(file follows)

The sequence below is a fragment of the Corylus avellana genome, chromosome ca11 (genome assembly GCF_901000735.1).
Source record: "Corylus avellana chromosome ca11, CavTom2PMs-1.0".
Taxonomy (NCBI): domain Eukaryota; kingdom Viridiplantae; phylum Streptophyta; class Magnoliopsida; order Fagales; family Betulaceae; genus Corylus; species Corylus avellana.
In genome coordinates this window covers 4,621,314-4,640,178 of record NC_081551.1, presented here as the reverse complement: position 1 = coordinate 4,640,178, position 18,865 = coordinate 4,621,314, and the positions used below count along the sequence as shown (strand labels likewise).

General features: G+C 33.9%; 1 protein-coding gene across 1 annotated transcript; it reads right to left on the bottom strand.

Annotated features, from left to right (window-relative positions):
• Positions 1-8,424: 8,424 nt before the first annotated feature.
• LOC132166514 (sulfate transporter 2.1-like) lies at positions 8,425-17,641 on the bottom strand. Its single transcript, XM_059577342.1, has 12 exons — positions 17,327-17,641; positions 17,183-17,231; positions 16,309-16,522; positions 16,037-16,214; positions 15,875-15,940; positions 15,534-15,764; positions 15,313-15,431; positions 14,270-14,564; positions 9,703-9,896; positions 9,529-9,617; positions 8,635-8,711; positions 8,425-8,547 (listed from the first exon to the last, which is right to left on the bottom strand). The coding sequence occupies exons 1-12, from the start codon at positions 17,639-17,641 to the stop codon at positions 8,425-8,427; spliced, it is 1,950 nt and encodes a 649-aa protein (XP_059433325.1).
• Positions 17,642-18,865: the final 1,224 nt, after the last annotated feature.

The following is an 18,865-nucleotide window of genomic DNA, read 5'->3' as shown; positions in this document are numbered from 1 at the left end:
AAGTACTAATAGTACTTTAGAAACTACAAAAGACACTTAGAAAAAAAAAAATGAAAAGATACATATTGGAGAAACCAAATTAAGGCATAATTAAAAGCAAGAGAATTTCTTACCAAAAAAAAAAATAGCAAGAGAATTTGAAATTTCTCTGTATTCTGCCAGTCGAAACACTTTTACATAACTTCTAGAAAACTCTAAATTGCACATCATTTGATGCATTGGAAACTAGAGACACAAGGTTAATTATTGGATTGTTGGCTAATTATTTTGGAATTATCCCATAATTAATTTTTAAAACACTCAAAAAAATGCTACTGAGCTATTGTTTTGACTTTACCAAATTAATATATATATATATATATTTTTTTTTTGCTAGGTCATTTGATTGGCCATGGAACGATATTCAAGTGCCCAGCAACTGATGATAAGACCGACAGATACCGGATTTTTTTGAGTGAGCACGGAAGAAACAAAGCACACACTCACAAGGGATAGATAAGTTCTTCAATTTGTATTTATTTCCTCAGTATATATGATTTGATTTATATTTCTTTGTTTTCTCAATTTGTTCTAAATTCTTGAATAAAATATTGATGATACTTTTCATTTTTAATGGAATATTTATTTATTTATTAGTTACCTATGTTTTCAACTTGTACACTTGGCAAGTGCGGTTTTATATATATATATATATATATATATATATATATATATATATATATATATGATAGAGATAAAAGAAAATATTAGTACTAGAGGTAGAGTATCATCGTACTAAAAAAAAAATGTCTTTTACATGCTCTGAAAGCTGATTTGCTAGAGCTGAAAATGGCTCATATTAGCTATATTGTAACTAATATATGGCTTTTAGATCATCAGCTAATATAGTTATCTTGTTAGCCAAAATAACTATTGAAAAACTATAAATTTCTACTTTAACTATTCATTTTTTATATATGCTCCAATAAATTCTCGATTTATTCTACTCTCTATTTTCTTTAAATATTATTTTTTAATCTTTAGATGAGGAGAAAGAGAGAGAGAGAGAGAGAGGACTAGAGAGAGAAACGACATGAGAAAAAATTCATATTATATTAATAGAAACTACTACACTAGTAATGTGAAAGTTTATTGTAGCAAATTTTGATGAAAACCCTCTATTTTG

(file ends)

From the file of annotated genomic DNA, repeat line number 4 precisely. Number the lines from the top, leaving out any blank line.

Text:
In genome coordinates this window covers 4,621,314-4,640,178 of record NC_081551.1, presented here as the reverse complement: position 1 = coordinate 4,640,178, position 18,865 = coordinate 4,621,314, and the positions used below count along the sequence as shown (strand labels likewise).